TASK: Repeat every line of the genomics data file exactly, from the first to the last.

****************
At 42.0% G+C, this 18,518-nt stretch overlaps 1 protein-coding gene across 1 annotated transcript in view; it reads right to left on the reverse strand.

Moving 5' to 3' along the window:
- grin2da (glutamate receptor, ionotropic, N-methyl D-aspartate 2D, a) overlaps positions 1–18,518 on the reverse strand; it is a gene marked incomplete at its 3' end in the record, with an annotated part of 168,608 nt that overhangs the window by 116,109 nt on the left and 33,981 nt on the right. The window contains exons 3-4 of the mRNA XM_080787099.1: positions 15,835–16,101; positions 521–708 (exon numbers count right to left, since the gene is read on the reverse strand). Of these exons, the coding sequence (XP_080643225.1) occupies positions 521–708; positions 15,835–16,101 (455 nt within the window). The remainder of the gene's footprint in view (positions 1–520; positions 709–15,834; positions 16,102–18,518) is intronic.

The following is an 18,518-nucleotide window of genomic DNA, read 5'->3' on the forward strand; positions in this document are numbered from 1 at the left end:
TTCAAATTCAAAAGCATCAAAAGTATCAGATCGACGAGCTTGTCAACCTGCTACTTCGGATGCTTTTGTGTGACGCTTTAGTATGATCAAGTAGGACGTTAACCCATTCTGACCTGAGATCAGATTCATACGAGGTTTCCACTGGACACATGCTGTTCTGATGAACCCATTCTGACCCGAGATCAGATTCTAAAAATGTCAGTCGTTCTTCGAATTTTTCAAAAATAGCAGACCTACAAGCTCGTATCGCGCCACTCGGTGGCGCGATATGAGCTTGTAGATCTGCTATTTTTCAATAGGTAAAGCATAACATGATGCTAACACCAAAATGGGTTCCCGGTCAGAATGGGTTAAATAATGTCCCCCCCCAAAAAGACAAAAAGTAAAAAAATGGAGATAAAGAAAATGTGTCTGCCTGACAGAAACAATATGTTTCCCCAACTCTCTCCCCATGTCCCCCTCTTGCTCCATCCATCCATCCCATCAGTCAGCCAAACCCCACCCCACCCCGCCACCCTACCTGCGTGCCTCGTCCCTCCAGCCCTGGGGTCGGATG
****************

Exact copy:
At 42.0% G+C, this 18,518-nt stretch overlaps 1 protein-coding gene across 1 annotated transcript in view; it reads right to left on the reverse strand.

Moving 5' to 3' along the window:
- grin2da (glutamate receptor, ionotropic, N-methyl D-aspartate 2D, a) overlaps positions 1–18,518 on the reverse strand; it is a gene marked incomplete at its 3' end in the record, with an annotated part of 168,608 nt that overhangs the window by 116,109 nt on the left and 33,981 nt on the right. The window contains exons 3-4 of the mRNA XM_080787099.1: positions 15,835–16,101; positions 521–708 (exon numbers count right to left, since the gene is read on the reverse strand). Of these exons, the coding sequence (XP_080643225.1) occupies positions 521–708; positions 15,835–16,101 (455 nt within the window). The remainder of the gene's footprint in view (positions 1–520; positions 709–15,834; positions 16,102–18,518) is intronic.

The following is an 18,518-nucleotide window of genomic DNA, read 5'->3' on the forward strand; positions in this document are numbered from 1 at the left end:
TTCAAATTCAAAAGCATCAAAAGTATCAGATCGACGAGCTTGTCAACCTGCTACTTCGGATGCTTTTGTGTGACGCTTTAGTATGATCAAGTAGGACGTTAACCCATTCTGACCTGAGATCAGATTCATACGAGGTTTCCACTGGACACATGCTGTTCTGATGAACCCATTCTGACCCGAGATCAGATTCTAAAAATGTCAGTCGTTCTTCGAATTTTTCAAAAATAGCAGACCTACAAGCTCGTATCGCGCCACTCGGTGGCGCGATATGAGCTTGTAGATCTGCTATTTTTCAATAGGTAAAGCATAACATGATGCTAACACCAAAATGGGTTCCCGGTCAGAATGGGTTAAATAATGTCCCCCCCCAAAAAGACAAAAAGTAAAAAAATGGAGATAAAGAAAATGTGTCTGCCTGACAGAAACAATATGTTTCCCCAACTCTCTCCCCATGTCCCCCTCTTGCTCCATCCATCCATCCCATCAGTCAGCCAAACCCCACCCCACCCCGCCACCCTACCTGCGTGCCTCGTCCCTCCAGCCCTGGGGTCGGATG